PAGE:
Facebook complying with almost all Israeli requests to remove content, minister says

Facebook is complying With 95 percent of Israeli requests to remove unwanted content, an Israeli minister has said.

Published: September 17, 2017, 8:59 am

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    YouTube, however, has only been removing 80 percent of content cited by government, Justice Minister Ayelet Shaked told Haaretz, an Israeli daily.

    Facebook has sent a delegation to Israel, and Facebook executives met with Israeli officials while visiting the country on Monday.

    Justice Minister Shaked said on Monday that Facebook and YouTube had been complying with up to 95 percent of Israel’s requests for taking down content that “incites Palestinian violence”. The minister spoke at the Annual International Conference on Counter-Terrorism at the Herzilya Interdisciplinary Center.

    She said that requests made by Israel to take down content from May to August this year, were almost all fulfilled YouTube, which is a subsidiary of Google, had complied with almost all requests too.

    She said the figure was up from 50 percent previously. “That is an impressive statistic. Nevertheless, we understand that the amount of incitement on the internet is much higher and we must keep exerting the pressure, which we will do,” Shaked said.

    Together with Public Security Minister Gilad Erdan, they have been at the forefront of a campaign to force social media companies to bow to Israeli requests to take down unwanted content.

    Yedioth Ahronoth on Monday reported that Shaked and Erdan had proposed to the Facebook executives that the company treat words like “intifada,” “stabbing,” “Nazis” as grounds for removing content. They also called for taking down videos inciting stabbing attacks or containing anti-Semitic caricatures.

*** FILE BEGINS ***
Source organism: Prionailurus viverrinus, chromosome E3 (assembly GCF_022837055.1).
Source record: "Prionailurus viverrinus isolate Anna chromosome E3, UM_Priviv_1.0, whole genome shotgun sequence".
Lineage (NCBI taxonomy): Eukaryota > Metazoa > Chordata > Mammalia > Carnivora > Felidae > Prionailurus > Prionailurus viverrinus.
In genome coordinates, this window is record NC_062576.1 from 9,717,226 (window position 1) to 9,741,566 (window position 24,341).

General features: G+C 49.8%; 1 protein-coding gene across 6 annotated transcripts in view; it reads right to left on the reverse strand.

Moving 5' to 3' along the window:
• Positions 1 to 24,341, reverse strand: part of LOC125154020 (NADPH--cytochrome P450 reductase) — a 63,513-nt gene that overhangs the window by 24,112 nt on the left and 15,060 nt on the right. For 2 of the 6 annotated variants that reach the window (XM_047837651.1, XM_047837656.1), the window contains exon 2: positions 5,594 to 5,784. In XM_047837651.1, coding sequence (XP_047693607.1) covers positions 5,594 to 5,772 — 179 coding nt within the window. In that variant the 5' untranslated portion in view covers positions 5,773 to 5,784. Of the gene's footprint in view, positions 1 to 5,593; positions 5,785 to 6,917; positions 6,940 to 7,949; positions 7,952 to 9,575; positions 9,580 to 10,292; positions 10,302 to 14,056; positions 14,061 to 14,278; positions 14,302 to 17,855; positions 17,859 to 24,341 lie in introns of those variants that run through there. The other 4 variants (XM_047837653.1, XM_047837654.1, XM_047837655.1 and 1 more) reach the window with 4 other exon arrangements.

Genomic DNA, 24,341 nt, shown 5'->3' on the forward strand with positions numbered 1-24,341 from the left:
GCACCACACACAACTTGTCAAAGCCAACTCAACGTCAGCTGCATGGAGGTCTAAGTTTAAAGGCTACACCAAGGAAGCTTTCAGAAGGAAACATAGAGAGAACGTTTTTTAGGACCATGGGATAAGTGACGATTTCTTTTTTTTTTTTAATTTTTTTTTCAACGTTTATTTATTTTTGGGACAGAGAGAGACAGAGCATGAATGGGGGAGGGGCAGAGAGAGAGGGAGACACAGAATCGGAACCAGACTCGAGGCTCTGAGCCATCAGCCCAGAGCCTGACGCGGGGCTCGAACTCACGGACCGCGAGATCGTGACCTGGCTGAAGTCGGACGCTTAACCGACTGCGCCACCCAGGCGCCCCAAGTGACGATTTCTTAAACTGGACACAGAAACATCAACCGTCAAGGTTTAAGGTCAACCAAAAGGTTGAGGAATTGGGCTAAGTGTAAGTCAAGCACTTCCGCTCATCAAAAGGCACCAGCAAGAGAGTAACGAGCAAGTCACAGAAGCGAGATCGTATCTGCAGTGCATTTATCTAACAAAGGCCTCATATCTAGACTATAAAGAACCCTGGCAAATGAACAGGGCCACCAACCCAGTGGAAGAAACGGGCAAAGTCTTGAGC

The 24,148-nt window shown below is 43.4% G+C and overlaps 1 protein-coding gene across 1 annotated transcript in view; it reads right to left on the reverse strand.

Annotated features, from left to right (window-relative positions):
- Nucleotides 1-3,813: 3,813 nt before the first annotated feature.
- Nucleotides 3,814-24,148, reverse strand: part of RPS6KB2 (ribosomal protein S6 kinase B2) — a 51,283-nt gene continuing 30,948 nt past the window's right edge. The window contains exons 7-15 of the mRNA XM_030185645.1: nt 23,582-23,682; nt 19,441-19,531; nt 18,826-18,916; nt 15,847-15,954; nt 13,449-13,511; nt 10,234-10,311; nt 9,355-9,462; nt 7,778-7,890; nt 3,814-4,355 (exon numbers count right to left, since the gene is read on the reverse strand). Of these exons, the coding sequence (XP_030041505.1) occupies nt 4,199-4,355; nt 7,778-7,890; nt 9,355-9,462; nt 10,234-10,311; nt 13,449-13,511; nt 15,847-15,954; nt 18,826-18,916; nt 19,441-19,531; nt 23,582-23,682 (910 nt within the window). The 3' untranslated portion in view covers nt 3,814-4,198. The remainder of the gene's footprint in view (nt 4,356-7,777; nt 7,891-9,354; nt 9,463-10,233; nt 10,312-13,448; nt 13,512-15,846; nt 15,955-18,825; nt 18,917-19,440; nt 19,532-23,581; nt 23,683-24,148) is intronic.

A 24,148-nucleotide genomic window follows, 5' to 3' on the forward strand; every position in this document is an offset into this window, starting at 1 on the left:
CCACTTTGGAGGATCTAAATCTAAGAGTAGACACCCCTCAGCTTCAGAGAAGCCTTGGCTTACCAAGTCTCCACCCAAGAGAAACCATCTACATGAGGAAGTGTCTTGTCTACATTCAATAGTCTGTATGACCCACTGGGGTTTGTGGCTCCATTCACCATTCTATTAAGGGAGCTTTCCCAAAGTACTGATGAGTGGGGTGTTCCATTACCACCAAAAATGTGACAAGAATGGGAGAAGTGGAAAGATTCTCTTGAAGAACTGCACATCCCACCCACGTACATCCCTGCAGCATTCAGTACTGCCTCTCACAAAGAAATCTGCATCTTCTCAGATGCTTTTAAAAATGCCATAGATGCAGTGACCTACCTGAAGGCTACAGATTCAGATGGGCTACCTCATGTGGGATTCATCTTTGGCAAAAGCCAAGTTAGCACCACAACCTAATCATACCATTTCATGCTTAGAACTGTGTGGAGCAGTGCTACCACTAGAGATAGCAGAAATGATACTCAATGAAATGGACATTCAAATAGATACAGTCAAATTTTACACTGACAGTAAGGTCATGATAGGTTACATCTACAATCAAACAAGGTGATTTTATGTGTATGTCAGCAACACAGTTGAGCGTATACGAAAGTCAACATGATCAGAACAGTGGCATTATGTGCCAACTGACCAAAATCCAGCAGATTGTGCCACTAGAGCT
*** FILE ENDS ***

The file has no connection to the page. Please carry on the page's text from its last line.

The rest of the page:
Reuters reported that neither Facebook nor YouTube would comment on Shaked’s comments on compliance in removing such content.

    Facebook said the visit by executives – Joel Kaplan, vice president of global public policy and a former deputy chief of staff for policy at the White House, and Monika Bickert, head of product policy – was part a worldwide tour. Bickert is in charge of setting the content policies.

    The company called the meeting “constructive,” but would give no further details about it.

    “Online extremism can only be tackled with a strong partnership between policymakers, civil society, academia and companies, and this is true in Israel and around the world,” Facebook said in a statement issued on Monday.

    It added that its community standards “make it clear there is no place for terrorists or content that promotes terrorism on Facebook”.

    The Facebook team also met with the opposition Zionist Union leader. The Union had submitted legislation that would force social networks to self-monitor or face a fine, because even though “social media platforms were not responsible for terror, they had an obligation to do more to fight it”.

    The consulting firm Accenture put together a dedicated team of subcontractors to take down unwanted content for Facebook. Sources say the team of several thousand censors have some of their largest offices in Manila, the Philippines, and Warsaw, Poland.

    While Facebook’s CEO, Mark Zuckerberg pretends to be running a hightech company — run by algorithms, and free of human judgment, Zuckerberg is actually running a media company.

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